“I am a huge fan of Canada. We have so much potential because we are invariably smarter and we have a better view of the world… but it frustrates me enormously that with all this potential we are aiming for eighth place, ”he continued. “For god’s sake, I just want them to think big.”

The problem, Mr. Ehrlich said, has a lot to do with Canadians’ natural tendency to be risk averse and settle for what can be a generous slice of the pie – but not the whole pie. Startups with global potential are acquired early for a fraction of what they might have been worth had the founding team been more aggressive at the negotiating table, or simply turned down early offers, he argues.

He sees a silver lining, however – as long as companies aren’t acquired too early. “I’m optimistic about the future, but we still have a way to go. We need 50 Shopify, we need 20 Research in Motions, we need 10 Hootsuites,” Ehrlich said.

Ian Jeffrey, a former Valley entrepreneur and now vice president of product marketing at PasswordBox – a Montreal company acquired by Intel in 2014 – is more cautious.

Yes, Canadian businesses could aim higher, but they must always be aware of the cost involved. Investing, after all, means a duty to generate returns – a gigantic challenge given the high failure rate of most startups.

“I’m afraid entrepreneurs will think, ‘I need to fundraise’. It’s become cool to be an entrepreneur, but being an entrepreneur isn’t just about raising capital, ”said Jeffrey.

American businesses look north

We may not be as motivated as our American counterparts, which we lack aggressively, we make up for by… being Canadians.

“The Canadian mindset and natural humility that a lot of people seem to have is a tremendous asset in business,” said Pat Grady, partner at California-based Sequoia Capital, who recently led a $ 34 million investment. in VarageSale in Toronto.

“This humility is refreshing. We want to do business with people in Canada because it is generally easy to do business with them.

According to Grady, Toronto and Waterloo have the strongest and best-developed technological ecosystems in Canada to date. And starting in a local market where people are looking for your success is probably smarter than buying a one-way ticket to San Francisco initially – Mr. Grady says using your city as a proving ground is a great way to determine all folds before knocking on the door of foreign investors.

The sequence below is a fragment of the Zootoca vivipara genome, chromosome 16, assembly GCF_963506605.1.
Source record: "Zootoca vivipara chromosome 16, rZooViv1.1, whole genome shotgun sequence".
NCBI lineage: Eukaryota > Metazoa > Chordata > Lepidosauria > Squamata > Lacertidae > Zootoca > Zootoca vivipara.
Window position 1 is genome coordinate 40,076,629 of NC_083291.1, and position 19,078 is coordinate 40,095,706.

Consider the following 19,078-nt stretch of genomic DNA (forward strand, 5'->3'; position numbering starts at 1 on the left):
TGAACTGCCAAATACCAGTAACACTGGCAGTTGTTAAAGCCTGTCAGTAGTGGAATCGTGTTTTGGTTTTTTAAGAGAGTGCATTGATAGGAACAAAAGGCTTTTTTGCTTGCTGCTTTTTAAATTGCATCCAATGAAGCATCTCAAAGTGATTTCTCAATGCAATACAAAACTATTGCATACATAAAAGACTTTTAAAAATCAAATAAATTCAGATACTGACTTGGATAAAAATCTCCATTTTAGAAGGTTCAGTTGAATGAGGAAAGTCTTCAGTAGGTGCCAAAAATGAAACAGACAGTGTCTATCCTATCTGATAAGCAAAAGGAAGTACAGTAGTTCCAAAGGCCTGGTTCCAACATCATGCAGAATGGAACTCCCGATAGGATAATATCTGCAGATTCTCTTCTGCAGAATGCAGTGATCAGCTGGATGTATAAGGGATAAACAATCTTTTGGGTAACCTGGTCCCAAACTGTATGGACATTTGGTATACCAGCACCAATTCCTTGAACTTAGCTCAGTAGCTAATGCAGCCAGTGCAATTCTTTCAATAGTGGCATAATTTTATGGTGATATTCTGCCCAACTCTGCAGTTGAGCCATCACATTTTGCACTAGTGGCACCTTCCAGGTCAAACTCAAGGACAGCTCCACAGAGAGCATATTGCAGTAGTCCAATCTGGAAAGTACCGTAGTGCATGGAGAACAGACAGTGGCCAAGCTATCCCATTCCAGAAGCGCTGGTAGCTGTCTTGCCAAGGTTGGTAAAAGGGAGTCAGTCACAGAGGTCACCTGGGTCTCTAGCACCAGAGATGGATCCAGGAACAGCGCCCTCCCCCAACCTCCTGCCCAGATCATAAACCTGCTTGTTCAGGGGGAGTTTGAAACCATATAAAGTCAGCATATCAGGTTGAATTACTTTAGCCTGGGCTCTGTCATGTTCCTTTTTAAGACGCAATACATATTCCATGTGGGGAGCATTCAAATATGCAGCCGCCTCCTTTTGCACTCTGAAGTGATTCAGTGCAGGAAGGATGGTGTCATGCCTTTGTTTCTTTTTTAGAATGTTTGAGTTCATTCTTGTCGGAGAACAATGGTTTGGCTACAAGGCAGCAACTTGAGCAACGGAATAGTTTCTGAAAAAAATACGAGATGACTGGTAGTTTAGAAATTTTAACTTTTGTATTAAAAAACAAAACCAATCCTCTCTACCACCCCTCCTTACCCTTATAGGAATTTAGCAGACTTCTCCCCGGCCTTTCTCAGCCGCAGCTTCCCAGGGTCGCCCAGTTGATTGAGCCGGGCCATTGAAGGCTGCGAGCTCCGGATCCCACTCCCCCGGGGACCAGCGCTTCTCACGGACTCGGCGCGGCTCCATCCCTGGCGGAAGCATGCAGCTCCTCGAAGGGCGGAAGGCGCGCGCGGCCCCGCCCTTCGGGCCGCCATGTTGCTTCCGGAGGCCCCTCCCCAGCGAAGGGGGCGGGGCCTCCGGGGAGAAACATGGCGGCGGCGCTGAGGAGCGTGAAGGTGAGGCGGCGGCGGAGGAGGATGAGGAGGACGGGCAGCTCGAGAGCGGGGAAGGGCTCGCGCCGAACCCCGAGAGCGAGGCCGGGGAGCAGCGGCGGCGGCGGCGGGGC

Mr. Jeffrey says it is also very important to maintain a local presence. More established entrepreneurs can help increase the success rates of start-ups through early investments and mentorship.

He points to a colleague and founder of PasswordBox, Dan Robichaud, who insisted that his local team stay in Montreal after the company was acquired by Intel last year. Although the teams of some businesses acquired by US companies head south when the check is cashed, it was important for Mr. Robichaud to promote the community he was born into and help improve it by staying and investing. locally, said Jeffrey.

“It really is a community of give before you get. This is not about destroying your enemy – this is the greater good of space.”

Canada is increasingly on the radar of American technology players. More and more American venture capitalists and startups are looking north to find talent, invest in worthy ideas and establish offices in Canada. “Canada is on sale. It’s very cheap to go there from the United States, ”says Ms. Fedeyko of the C100.

Maintaining a relationship between the Valley and Canada becomes an imperative. In late October, Ontario Premier Kathleen Wynne visited the valley and met the C100. And later in November, the C100 will visit Lightspeed in Montreal.

“There is so much greatness in your tech ecosystems out there. It’s just about keeping building on it,” Ms. Fedeyko said. “It’s about looking around and saying, ‘How do we make it great? “”